Thousands Take Part in National America Supports You Freedom Walk
By John J. Kruzel
American Forces Press Service
WASHINGTON, Sept. 7, 2008 An assembly of thousands gathered this morning at the entrance of Arlington National Cemetery, the starting point of the fourth annual National America Supports You Freedom Walk.
Deputy Defense Secretary Gordon England speaks during the start of the 2008 National America Supports You Freedom walk at Arlington National Cemetery, Va., Sept. 7, 2008. Thousands of people turned out for this year's Freedom Walk, which is a national tradition that calls on people to reflect on the lives lost on Sept. 11, 2001, remember those who responded, honor our veterans past and present and renew our commitment to freedom and the values of our country. Defense Dept. photo by John Valceanu
(Click photo for screen-resolution image);high-resolution image available.
Ending at the Pentagon, where a hijacked airplane killed 184 people when it barreled into the building on Sept. 11, 2001, the Freedom Walk in the nation’s capital is one of 330 similar processions around the world that will take place in all 50 states and 12 foreign countries.
Deputy Defense Secretary Gordon R. England told the crowd today’s walk not only commemorates the attacks on America that occurred seven years ago this week, but also represents a day for Americans to commit themselves to the preservation of freedom.
“That day we lost 3,000 people of 60 nationalities,” England said. “I’ve concluded that we lost 3,000 people that day because the terrorists did not know how to kill 30,000 or 300,000 or 3 million, but they would have if they could have, and they are still [trying].
“We wake up as a free people every morning, and that’s not by accident, and that’s not by chance,” he continued. “We wake up free every morning because great Americans put who put on the uniform of our country for 230 some years have gone forward to protect and defend those freedoms.”
England thanked servicemembers who protect and defend American liberty, and praised the sacrifices made by their families.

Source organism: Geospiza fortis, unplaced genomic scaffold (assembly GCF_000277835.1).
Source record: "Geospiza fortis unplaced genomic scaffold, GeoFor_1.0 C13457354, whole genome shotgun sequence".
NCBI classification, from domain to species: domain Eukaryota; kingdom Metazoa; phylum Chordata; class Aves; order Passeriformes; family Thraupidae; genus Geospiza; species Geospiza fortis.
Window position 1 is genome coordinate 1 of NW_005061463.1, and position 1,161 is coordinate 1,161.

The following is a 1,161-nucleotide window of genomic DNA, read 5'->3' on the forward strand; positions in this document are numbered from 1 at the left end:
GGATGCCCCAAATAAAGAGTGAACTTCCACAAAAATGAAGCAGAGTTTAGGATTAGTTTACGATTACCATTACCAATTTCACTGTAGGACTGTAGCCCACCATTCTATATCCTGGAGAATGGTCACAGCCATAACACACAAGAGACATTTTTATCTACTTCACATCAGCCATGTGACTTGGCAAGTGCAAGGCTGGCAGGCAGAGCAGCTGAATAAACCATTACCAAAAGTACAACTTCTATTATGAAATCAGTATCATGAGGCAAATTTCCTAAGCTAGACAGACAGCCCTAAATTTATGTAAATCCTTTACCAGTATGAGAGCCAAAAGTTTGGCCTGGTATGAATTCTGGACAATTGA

“We have, as a nation, an amazing debt of gratitude to all these people who have given their lives for these many years for our freedoms and for the freedoms of future generations,” he said, drawing applause.
In addition to the Freedom Walk, today represents the beginning of a week of commemorative events, including the dedication of the Pentagon Memorial -- a two-acre park near the point of impact with an illuminated bench and lighted reflecting pool dedicated to each victim -- that will take place on the seventh anniversary of the attack.
Following the opening remarks, columns of walkers wearing Freedom Walk tee shirts headed south, skirting the Potomac River on the opposite bank of American icons like the Lincoln Memorial and Washington Monument, en route to the Defense Department headquarters.
America Supports You, a Defense Department program that connects citizens and corporations with military personnel and their families, hosted the event, which attracted a reported 10,000 participants, according to Pentagon Channel figures.
The one-mile walk culminated in the south parking lot of the Pentagon, where Marine General James E. Cartwright, vice chairman of the Joint Chiefs of Staff, addressed the crowd from a raised stage.
Cartwright thanked those who participated in the event, which included walkers representing many states across the country, homefront groups manning kiosks in the Pentagon lot and country music performers the Oak Ridge Boys.
“And then a word to those who are not here for all the reasons that there are: deployed forward, sacrifices,” he said. “All of the things that they do, whether they’re in uniform or civilian, to support this nation and serve us so that we can get up every day free.”
Cartwright, citing those around the world participating in Freedom Walks, expressed awe at the evolution of the event.
“When you think that this started four years ago, and now we’re up to 330 of these types of events in which we acknowledge, and America acknowledges, service to this nation: that’s a pretty big thing,” he said.